Publication Date: September 2012
List Price: $16.95*
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Frank follows the motto, "Honesty is the best policy." He tells the truth, the whole truth, and nothing but the truth. Frank never lies to his schoolmates, he always tells the truth to adults, and he’s always honest with police officers. The balancing act of finding tact, that fine line between telling the truth and telling too much truth, is the main theme of this story, and it's very funny—although not necessarily to his friend Dotti whose freckles remind Frank of the Big Dipper, or to the teacher who hears that her breath smells like onions, or to the principal who is told that his toupee looks like a weasel. No one is quite as impressed with Frank’s honesty as he thinks they should be. He is sweet and straightforward, and, well, very frank, but with everyone annoyed at him, Frank is now honestly unhappy. He decides to visit his confidante and pal, Grandpa Ernest, who has a history of frankness himself. With a few lessons from Grandpa, Frank begins to understand that the truth is important, but so is not being hurtful. With amusing characters and expressive artwork, this story tells the powerful message of finding the good in everything—a lesson that sends compassion and understanding to take the place of rudeness in the complex concept of truth.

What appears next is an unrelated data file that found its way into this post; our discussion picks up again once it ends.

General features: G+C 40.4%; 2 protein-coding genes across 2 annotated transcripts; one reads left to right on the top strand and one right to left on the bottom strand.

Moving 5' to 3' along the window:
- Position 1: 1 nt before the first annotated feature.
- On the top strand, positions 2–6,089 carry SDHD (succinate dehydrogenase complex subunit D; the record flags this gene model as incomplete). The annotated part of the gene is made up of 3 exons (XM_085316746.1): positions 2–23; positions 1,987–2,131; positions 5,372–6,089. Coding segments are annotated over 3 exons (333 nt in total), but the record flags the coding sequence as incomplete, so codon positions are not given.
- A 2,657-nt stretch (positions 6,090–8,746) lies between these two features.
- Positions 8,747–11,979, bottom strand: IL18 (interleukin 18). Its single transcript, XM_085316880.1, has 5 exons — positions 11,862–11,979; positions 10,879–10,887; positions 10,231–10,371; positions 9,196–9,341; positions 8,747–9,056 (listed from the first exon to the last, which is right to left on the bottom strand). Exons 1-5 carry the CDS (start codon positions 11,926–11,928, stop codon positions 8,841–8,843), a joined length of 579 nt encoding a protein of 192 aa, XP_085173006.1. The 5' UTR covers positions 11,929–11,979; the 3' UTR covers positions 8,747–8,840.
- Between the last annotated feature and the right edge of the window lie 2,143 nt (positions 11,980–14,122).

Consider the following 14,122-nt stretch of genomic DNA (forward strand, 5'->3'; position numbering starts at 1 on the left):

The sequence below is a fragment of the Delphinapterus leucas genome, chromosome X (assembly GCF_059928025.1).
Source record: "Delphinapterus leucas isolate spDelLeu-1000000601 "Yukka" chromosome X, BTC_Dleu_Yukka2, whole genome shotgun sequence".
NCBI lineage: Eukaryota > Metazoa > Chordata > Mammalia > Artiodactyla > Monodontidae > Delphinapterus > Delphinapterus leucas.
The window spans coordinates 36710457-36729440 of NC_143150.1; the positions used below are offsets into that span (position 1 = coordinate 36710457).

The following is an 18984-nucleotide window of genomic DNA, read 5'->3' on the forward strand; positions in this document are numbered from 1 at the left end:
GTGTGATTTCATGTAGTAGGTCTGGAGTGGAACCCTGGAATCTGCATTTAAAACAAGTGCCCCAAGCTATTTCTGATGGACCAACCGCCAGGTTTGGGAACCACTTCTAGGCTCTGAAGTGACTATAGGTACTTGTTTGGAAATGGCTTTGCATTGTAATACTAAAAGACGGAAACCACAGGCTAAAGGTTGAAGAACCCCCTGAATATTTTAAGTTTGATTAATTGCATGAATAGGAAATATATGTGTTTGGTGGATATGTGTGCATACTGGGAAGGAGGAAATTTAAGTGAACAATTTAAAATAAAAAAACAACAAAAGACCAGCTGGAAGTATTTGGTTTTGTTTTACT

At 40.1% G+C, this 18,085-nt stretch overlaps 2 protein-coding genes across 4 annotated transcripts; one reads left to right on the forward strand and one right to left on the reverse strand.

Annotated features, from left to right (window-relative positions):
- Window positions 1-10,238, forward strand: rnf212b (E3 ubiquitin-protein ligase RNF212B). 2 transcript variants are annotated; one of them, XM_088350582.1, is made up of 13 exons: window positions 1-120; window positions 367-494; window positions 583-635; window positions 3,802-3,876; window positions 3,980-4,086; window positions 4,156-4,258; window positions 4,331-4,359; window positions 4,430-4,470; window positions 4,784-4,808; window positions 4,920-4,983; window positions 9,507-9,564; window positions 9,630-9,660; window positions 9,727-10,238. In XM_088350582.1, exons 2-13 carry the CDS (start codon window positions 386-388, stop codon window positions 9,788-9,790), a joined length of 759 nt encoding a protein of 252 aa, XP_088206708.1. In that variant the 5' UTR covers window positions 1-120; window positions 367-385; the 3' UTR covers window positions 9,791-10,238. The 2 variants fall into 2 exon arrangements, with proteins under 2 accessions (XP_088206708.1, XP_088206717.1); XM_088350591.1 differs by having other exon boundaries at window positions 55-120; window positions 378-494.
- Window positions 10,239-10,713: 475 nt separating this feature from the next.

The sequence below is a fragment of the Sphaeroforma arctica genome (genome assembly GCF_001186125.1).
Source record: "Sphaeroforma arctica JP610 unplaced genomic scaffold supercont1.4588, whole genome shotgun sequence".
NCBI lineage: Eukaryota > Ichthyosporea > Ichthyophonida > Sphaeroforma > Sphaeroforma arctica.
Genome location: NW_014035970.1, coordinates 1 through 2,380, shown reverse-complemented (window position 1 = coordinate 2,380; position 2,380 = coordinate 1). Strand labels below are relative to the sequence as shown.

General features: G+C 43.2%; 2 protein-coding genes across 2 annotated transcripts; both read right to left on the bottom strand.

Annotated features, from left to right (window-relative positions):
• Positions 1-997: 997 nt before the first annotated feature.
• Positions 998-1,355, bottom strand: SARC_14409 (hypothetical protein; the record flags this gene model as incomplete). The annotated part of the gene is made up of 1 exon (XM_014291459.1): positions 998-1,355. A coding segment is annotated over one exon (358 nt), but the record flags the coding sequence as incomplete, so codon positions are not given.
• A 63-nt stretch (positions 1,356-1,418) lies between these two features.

"Earnhardt's debut is a humorous object lesson in honesty. . . . Italian illustrator Castellani's blocky and bright Saturday-morning-cartoon–style illustrations amp the wackiness and make this frankly fun. On-the-mark help for the parents of inadvertently tactless tots." —Kirkus Reviews (September 2012)
"Newcomer Earnhardt makes her point with solid pacing and lots of laughs. . . . Italian illustrator Castellani's digital artwork is crisp, colorful, and energetic. . . . While Frank might not persuade sharp-tongued children to mend their ways, the story provides a useful array of good ways to deliver bad news." —Publishers Weekly (September 17, 2012)
"This cute and captivating story demonstrates to kids how being brutally honest isn't always necessary. . . . Earnhardt's book is a thoughtful approach in teaching kids to always stay honest, but to be mindful of emotions and soften their approach." —Michigan Reading Journal (September 2012)